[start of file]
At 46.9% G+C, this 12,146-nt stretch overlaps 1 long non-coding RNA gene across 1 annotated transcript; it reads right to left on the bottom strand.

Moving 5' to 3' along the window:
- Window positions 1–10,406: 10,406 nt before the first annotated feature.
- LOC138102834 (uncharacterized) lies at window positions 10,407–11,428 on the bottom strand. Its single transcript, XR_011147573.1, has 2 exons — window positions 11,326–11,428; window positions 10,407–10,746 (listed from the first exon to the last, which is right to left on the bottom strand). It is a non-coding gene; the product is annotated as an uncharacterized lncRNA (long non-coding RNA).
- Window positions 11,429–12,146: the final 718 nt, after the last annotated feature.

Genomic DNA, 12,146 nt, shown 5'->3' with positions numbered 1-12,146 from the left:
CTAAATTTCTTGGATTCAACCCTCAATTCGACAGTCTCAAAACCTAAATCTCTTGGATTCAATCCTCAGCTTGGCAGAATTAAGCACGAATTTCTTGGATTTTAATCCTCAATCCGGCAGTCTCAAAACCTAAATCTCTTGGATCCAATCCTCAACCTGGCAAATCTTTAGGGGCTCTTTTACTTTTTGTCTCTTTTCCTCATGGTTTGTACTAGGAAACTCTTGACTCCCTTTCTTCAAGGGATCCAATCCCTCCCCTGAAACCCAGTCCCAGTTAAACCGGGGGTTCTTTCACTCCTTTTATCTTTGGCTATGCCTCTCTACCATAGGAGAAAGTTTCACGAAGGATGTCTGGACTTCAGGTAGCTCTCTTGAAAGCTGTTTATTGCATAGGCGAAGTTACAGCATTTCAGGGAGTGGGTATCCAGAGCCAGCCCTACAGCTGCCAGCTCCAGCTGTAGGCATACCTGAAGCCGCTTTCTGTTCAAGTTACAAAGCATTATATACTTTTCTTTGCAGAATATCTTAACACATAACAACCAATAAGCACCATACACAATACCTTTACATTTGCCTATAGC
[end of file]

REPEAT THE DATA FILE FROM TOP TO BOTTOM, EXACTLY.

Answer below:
At 46.9% G+C, this 12,146-nt stretch overlaps 1 long non-coding RNA gene across 1 annotated transcript; it reads right to left on the bottom strand.

Moving 5' to 3' along the window:
- Window positions 1–10,406: 10,406 nt before the first annotated feature.
- LOC138102834 (uncharacterized) lies at window positions 10,407–11,428 on the bottom strand. Its single transcript, XR_011147573.1, has 2 exons — window positions 11,326–11,428; window positions 10,407–10,746 (listed from the first exon to the last, which is right to left on the bottom strand). It is a non-coding gene; the product is annotated as an uncharacterized lncRNA (long non-coding RNA).
- Window positions 11,429–12,146: the final 718 nt, after the last annotated feature.

Genomic DNA, 12,146 nt, shown 5'->3' with positions numbered 1-12,146 from the left:
CTAAATTTCTTGGATTCAACCCTCAATTCGACAGTCTCAAAACCTAAATCTCTTGGATTCAATCCTCAGCTTGGCAGAATTAAGCACGAATTTCTTGGATTTTAATCCTCAATCCGGCAGTCTCAAAACCTAAATCTCTTGGATCCAATCCTCAACCTGGCAAATCTTTAGGGGCTCTTTTACTTTTTGTCTCTTTTCCTCATGGTTTGTACTAGGAAACTCTTGACTCCCTTTCTTCAAGGGATCCAATCCCTCCCCTGAAACCCAGTCCCAGTTAAACCGGGGGTTCTTTCACTCCTTTTATCTTTGGCTATGCCTCTCTACCATAGGAGAAAGTTTCACGAAGGATGTCTGGACTTCAGGTAGCTCTCTTGAAAGCTGTTTATTGCATAGGCGAAGTTACAGCATTTCAGGGAGTGGGTATCCAGAGCCAGCCCTACAGCTGCCAGCTCCAGCTGTAGGCATACCTGAAGCCGCTTTCTGTTCAAGTTACAAAGCATTATATACTTTTCTTTGCAGAATATCTTAACACATAACAACCAATAAGCACCATACACAATACCTTTACATTTGCCTATAGC